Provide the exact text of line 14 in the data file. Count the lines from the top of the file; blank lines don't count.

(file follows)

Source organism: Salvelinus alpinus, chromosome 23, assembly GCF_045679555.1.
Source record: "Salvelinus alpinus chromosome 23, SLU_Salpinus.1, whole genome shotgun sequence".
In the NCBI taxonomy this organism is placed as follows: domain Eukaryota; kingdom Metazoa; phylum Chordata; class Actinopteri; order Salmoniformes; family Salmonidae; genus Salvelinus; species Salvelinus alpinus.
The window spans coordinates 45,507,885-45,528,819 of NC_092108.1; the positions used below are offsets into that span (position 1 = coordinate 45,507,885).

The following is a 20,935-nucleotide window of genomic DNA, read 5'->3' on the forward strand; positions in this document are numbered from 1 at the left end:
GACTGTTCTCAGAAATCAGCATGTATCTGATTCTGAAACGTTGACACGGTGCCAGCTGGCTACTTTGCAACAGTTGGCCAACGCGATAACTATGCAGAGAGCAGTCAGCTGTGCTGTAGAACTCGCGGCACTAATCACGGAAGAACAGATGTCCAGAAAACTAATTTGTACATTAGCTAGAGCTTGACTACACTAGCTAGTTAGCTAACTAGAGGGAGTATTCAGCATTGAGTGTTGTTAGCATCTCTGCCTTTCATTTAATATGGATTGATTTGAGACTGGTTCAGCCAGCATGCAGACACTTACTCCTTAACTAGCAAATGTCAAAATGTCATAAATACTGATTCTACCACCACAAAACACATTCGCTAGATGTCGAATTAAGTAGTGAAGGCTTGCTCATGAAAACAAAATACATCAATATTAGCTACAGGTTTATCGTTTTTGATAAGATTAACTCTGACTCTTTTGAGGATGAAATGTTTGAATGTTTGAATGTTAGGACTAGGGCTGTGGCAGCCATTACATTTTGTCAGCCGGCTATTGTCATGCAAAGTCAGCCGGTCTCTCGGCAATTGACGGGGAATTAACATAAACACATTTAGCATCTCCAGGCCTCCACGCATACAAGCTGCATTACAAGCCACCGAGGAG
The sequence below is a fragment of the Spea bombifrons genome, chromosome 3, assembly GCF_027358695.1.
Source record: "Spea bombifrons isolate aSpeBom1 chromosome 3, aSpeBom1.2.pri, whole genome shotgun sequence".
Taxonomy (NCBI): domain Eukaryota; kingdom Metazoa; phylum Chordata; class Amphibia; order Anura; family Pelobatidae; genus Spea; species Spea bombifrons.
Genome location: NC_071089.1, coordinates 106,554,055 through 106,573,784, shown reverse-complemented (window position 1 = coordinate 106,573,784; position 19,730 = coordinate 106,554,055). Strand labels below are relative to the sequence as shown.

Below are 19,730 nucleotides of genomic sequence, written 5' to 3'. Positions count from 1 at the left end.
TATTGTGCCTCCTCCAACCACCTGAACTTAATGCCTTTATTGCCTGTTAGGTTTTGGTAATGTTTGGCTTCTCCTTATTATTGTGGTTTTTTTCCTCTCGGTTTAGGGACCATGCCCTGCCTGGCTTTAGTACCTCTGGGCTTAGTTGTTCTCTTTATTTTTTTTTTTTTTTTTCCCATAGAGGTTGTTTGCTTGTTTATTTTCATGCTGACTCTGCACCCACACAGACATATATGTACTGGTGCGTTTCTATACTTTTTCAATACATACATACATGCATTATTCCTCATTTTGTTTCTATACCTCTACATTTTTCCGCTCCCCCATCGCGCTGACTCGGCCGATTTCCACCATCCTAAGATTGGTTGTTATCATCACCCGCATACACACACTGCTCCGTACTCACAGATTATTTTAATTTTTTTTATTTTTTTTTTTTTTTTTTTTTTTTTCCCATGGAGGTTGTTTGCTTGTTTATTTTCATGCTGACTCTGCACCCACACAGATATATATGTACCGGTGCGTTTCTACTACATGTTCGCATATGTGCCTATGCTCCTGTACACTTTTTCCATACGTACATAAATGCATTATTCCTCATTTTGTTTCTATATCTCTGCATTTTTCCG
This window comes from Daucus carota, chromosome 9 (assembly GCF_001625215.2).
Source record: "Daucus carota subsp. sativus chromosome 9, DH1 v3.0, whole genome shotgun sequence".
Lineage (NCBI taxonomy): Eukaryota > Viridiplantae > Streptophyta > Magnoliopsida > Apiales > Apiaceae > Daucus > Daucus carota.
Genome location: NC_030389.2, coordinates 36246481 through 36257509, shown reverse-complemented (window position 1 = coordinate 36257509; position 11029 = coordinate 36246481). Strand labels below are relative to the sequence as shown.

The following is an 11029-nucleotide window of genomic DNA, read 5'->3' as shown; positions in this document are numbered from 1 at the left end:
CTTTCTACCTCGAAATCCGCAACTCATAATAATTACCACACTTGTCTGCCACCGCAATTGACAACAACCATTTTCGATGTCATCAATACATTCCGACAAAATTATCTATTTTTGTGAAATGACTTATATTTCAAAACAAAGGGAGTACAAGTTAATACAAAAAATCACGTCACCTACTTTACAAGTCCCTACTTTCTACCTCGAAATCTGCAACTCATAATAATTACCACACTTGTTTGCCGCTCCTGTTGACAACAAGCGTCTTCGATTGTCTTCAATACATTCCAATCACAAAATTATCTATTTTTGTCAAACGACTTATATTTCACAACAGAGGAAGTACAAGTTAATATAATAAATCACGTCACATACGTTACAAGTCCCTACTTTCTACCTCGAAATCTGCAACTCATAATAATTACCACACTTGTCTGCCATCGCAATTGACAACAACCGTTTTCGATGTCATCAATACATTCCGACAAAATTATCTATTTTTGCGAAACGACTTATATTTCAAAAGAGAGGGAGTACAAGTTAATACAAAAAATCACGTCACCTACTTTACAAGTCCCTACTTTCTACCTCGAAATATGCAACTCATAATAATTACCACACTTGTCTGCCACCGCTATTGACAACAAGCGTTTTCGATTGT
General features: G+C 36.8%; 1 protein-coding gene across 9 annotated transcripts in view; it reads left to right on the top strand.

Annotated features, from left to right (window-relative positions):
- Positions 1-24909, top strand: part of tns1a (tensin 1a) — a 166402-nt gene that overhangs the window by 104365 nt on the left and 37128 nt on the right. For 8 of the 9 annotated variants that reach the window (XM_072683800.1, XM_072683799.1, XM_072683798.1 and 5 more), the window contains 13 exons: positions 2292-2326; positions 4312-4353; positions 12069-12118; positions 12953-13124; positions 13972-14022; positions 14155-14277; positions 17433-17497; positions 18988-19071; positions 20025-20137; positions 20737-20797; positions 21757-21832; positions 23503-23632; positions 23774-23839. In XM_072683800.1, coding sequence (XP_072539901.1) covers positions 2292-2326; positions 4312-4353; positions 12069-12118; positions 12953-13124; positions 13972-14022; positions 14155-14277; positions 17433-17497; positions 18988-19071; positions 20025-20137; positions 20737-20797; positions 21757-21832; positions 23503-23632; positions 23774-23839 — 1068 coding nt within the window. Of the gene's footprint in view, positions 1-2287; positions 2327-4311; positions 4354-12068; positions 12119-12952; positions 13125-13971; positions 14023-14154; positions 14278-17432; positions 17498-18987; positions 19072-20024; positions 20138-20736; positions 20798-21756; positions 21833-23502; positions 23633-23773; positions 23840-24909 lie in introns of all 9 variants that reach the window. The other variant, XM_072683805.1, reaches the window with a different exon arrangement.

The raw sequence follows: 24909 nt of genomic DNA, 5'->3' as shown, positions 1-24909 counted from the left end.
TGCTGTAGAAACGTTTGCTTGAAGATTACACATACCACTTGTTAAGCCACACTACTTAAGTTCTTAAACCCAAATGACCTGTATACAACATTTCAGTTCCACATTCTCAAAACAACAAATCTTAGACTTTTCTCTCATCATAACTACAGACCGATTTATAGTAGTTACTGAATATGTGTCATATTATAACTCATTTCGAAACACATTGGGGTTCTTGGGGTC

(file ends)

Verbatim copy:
Source record: "Daucus carota subsp. sativus chromosome 9, DH1 v3.0, whole genome shotgun sequence".